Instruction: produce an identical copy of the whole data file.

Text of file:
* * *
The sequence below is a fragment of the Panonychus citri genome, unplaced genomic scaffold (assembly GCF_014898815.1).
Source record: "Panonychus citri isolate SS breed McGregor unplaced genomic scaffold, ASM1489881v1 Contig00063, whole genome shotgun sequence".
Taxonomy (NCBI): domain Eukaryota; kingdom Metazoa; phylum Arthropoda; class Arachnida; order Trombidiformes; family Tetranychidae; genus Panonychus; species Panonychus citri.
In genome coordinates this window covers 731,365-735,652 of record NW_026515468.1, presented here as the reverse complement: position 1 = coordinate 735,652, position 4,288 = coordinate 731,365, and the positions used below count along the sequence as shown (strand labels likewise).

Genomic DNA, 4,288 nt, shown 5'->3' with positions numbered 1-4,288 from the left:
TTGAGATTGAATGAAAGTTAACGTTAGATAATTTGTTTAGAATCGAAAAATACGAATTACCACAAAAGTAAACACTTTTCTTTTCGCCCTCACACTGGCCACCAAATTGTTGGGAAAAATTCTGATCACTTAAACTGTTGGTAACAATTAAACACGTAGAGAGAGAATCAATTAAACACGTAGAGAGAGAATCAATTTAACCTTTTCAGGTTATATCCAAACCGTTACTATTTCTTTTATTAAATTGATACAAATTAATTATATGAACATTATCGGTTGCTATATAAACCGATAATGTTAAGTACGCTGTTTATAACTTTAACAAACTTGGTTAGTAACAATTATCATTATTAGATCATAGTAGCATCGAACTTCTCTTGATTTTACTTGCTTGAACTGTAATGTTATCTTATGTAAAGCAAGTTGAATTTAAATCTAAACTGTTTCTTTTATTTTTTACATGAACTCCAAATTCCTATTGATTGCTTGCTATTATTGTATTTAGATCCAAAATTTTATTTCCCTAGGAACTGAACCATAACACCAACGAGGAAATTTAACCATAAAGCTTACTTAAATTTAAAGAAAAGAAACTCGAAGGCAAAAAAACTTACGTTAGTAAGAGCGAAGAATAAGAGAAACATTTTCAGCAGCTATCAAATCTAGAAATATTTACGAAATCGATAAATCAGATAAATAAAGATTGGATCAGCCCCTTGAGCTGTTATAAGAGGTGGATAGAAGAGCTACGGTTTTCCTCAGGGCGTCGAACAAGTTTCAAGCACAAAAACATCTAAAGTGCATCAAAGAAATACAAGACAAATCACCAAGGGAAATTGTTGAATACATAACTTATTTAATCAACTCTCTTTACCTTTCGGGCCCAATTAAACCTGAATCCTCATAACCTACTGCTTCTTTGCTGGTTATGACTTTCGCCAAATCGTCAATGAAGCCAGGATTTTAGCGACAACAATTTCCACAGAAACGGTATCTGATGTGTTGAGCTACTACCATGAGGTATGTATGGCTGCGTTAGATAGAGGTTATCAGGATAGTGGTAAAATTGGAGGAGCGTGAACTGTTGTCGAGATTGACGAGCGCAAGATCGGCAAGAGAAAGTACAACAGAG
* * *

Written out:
The sequence below is a fragment of the Panonychus citri genome, unplaced genomic scaffold (assembly GCF_014898815.1).
Source record: "Panonychus citri isolate SS breed McGregor unplaced genomic scaffold, ASM1489881v1 Contig00063, whole genome shotgun sequence".
Taxonomy (NCBI): domain Eukaryota; kingdom Metazoa; phylum Arthropoda; class Arachnida; order Trombidiformes; family Tetranychidae; genus Panonychus; species Panonychus citri.
In genome coordinates this window covers 731,365-735,652 of record NW_026515468.1, presented here as the reverse complement: position 1 = coordinate 735,652, position 4,288 = coordinate 731,365, and the positions used below count along the sequence as shown (strand labels likewise).

Genomic DNA, 4,288 nt, shown 5'->3' with positions numbered 1-4,288 from the left:
TTGAGATTGAATGAAAGTTAACGTTAGATAATTTGTTTAGAATCGAAAAATACGAATTACCACAAAAGTAAACACTTTTCTTTTCGCCCTCACACTGGCCACCAAATTGTTGGGAAAAATTCTGATCACTTAAACTGTTGGTAACAATTAAACACGTAGAGAGAGAATCAATTAAACACGTAGAGAGAGAATCAATTTAACCTTTTCAGGTTATATCCAAACCGTTACTATTTCTTTTATTAAATTGATACAAATTAATTATATGAACATTATCGGTTGCTATATAAACCGATAATGTTAAGTACGCTGTTTATAACTTTAACAAACTTGGTTAGTAACAATTATCATTATTAGATCATAGTAGCATCGAACTTCTCTTGATTTTACTTGCTTGAACTGTAATGTTATCTTATGTAAAGCAAGTTGAATTTAAATCTAAACTGTTTCTTTTATTTTTTACATGAACTCCAAATTCCTATTGATTGCTTGCTATTATTGTATTTAGATCCAAAATTTTATTTCCCTAGGAACTGAACCATAACACCAACGAGGAAATTTAACCATAAAGCTTACTTAAATTTAAAGAAAAGAAACTCGAAGGCAAAAAAACTTACGTTAGTAAGAGCGAAGAATAAGAGAAACATTTTCAGCAGCTATCAAATCTAGAAATATTTACGAAATCGATAAATCAGATAAATAAAGATTGGATCAGCCCCTTGAGCTGTTATAAGAGGTGGATAGAAGAGCTACGGTTTTCCTCAGGGCGTCGAACAAGTTTCAAGCACAAAAACATCTAAAGTGCATCAAAGAAATACAAGACAAATCACCAAGGGAAATTGTTGAATACATAACTTATTTAATCAACTCTCTTTACCTTTCGGGCCCAATTAAACCTGAATCCTCATAACCTACTGCTTCTTTGCTGGTTATGACTTTCGCCAAATCGTCAATGAAGCCAGGATTTTAGCGACAACAATTTCCACAGAAACGGTATCTGATGTGTTGAGCTACTACCATGAGGTATGTATGGCTGCGTTAGATAGAGGTTATCAGGATAGTGGTAAAATTGGAGGAGCGTGAACTGTTGTCGAGATTGACGAGCGCAAGATCGGCAAGAGAAAGTACAACAGAG